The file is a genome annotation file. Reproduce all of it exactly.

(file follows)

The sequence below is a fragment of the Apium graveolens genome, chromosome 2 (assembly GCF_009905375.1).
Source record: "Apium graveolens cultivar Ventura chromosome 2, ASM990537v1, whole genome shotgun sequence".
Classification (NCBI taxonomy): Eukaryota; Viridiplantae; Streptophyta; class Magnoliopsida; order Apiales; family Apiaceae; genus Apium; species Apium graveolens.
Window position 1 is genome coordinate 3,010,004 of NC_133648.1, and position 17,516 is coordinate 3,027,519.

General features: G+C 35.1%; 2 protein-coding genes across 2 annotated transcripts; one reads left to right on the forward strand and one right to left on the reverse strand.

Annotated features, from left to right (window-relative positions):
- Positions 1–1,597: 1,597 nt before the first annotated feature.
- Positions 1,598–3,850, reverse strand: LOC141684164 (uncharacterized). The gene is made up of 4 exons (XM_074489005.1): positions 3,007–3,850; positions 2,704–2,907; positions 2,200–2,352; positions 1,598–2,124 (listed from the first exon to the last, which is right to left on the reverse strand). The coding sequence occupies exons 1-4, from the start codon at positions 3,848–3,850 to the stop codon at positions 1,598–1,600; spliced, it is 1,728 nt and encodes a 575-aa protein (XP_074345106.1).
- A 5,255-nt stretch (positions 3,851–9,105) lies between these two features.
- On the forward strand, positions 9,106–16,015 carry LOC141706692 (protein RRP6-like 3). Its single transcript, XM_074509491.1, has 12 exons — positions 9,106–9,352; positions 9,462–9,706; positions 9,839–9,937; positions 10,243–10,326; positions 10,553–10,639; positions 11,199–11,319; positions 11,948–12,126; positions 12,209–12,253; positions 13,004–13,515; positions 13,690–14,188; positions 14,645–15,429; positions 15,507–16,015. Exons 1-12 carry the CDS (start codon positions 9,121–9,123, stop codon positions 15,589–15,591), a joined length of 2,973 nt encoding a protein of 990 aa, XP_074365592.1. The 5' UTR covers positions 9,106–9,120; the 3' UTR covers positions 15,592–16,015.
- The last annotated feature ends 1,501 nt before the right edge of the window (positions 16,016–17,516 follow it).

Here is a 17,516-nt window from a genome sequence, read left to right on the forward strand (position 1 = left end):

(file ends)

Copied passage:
The sequence below is a fragment of the Apium graveolens genome, chromosome 2 (assembly GCF_009905375.1).
Source record: "Apium graveolens cultivar Ventura chromosome 2, ASM990537v1, whole genome shotgun sequence".
Classification (NCBI taxonomy): Eukaryota; Viridiplantae; Streptophyta; class Magnoliopsida; order Apiales; family Apiaceae; genus Apium; species Apium graveolens.
Window position 1 is genome coordinate 3,010,004 of NC_133648.1, and position 17,516 is coordinate 3,027,519.

General features: G+C 35.1%; 2 protein-coding genes across 2 annotated transcripts; one reads left to right on the forward strand and one right to left on the reverse strand.

Annotated features, from left to right (window-relative positions):
- Positions 1–1,597: 1,597 nt before the first annotated feature.
- Positions 1,598–3,850, reverse strand: LOC141684164 (uncharacterized). The gene is made up of 4 exons (XM_074489005.1): positions 3,007–3,850; positions 2,704–2,907; positions 2,200–2,352; positions 1,598–2,124 (listed from the first exon to the last, which is right to left on the reverse strand). The coding sequence occupies exons 1-4, from the start codon at positions 3,848–3,850 to the stop codon at positions 1,598–1,600; spliced, it is 1,728 nt and encodes a 575-aa protein (XP_074345106.1).
- A 5,255-nt stretch (positions 3,851–9,105) lies between these two features.
- On the forward strand, positions 9,106–16,015 carry LOC141706692 (protein RRP6-like 3). Its single transcript, XM_074509491.1, has 12 exons — positions 9,106–9,352; positions 9,462–9,706; positions 9,839–9,937; positions 10,243–10,326; positions 10,553–10,639; positions 11,199–11,319; positions 11,948–12,126; positions 12,209–12,253; positions 13,004–13,515; positions 13,690–14,188; positions 14,645–15,429; positions 15,507–16,015. Exons 1-12 carry the CDS (start codon positions 9,121–9,123, stop codon positions 15,589–15,591), a joined length of 2,973 nt encoding a protein of 990 aa, XP_074365592.1. The 5' UTR covers positions 9,106–9,120; the 3' UTR covers positions 15,592–16,015.
- The last annotated feature ends 1,501 nt before the right edge of the window (positions 16,016–17,516 follow it).

Here is a 17,516-nt window from a genome sequence, read left to right on the forward strand (position 1 = left end):